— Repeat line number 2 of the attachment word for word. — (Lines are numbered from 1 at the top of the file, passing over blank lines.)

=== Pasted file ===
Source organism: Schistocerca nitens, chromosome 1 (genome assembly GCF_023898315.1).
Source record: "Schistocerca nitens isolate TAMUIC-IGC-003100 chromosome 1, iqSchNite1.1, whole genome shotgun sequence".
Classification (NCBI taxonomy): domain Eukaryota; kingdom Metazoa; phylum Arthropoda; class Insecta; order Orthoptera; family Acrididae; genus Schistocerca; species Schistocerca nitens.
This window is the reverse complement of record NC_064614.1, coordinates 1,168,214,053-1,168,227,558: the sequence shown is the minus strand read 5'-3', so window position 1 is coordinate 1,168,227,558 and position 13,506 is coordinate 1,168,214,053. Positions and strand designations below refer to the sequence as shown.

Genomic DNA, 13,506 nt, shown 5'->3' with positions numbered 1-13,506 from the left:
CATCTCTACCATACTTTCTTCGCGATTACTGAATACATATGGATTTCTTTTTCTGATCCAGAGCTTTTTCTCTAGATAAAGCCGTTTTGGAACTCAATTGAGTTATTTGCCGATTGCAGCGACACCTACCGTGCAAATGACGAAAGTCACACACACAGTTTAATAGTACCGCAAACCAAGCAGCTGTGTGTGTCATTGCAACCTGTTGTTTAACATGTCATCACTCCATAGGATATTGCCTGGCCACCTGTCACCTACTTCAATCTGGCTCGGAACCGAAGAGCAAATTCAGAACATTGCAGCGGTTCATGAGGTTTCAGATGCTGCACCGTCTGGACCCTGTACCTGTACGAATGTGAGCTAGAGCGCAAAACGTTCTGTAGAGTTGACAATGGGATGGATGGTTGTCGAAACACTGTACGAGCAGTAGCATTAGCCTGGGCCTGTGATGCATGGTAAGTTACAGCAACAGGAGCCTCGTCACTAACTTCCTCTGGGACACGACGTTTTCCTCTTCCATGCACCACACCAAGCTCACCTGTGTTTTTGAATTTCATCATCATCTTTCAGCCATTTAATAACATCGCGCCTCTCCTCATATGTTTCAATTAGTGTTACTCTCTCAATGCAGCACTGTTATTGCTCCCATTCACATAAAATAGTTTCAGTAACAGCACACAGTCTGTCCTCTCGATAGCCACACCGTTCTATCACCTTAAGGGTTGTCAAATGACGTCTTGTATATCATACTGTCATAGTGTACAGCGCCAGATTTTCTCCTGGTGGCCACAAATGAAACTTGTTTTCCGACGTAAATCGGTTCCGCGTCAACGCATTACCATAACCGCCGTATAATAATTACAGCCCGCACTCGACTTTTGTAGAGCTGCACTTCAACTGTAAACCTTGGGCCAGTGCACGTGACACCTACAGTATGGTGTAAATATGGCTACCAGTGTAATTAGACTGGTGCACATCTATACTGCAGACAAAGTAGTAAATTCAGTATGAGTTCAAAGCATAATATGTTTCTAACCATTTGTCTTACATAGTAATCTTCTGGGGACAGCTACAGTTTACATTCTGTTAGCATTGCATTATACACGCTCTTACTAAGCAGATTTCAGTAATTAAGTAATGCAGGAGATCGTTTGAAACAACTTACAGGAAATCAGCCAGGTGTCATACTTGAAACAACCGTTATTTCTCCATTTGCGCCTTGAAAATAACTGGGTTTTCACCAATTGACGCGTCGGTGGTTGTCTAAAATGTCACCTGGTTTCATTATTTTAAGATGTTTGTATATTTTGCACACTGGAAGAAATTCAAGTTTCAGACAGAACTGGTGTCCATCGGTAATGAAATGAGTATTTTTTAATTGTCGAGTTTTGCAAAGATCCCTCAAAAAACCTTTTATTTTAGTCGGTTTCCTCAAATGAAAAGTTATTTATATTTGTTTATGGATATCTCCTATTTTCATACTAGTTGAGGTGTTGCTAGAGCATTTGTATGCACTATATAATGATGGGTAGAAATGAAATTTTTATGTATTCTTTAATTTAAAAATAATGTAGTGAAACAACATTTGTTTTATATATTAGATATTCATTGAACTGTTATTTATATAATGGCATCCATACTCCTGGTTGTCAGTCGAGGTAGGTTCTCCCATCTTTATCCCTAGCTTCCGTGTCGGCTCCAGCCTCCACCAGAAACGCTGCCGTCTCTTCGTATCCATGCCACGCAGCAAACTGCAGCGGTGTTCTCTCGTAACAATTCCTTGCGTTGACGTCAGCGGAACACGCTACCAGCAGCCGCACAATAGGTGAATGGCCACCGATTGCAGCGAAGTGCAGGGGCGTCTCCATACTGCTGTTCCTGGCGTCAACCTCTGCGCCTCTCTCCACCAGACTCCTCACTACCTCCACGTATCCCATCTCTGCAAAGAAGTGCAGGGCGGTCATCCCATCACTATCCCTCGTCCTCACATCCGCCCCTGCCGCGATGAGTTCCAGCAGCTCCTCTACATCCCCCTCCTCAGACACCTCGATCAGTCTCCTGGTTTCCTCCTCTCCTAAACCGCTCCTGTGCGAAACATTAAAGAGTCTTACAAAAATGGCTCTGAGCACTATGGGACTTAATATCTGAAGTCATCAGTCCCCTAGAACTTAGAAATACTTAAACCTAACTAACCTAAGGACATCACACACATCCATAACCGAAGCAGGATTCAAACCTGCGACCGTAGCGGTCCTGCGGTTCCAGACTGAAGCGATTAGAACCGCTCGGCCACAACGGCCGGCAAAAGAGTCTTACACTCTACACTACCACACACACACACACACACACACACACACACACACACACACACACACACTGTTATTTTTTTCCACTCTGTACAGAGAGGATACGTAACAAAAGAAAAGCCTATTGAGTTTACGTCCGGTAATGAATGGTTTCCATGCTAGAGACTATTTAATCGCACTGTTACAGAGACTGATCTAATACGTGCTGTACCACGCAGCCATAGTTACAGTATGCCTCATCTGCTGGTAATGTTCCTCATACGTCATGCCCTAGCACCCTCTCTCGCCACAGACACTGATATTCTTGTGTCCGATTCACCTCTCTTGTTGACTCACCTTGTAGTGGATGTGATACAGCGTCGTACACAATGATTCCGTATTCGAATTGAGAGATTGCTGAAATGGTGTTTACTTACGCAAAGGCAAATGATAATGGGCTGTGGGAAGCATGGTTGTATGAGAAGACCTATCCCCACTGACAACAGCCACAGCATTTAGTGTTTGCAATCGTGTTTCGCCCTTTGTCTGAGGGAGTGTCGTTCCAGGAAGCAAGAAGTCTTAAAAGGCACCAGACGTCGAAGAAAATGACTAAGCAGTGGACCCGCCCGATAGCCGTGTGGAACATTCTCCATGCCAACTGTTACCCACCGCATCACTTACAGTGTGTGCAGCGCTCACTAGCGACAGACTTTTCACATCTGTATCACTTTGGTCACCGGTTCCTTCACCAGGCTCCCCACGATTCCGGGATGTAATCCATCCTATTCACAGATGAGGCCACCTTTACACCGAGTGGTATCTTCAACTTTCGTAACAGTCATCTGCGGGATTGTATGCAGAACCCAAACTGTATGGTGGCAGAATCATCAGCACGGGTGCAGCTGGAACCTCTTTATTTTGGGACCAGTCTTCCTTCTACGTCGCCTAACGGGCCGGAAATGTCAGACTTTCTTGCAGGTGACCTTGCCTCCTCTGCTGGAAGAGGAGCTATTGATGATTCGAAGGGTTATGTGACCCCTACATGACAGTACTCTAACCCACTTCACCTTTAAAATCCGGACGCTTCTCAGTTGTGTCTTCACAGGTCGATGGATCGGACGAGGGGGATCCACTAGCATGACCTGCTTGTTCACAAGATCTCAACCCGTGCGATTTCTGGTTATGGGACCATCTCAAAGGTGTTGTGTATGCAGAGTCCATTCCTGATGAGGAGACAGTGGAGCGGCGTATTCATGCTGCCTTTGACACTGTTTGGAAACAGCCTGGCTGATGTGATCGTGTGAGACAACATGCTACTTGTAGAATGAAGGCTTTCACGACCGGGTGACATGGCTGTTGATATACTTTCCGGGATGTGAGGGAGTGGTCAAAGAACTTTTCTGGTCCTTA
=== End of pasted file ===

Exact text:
Source record: "Schistocerca nitens isolate TAMUIC-IGC-003100 chromosome 1, iqSchNite1.1, whole genome shotgun sequence".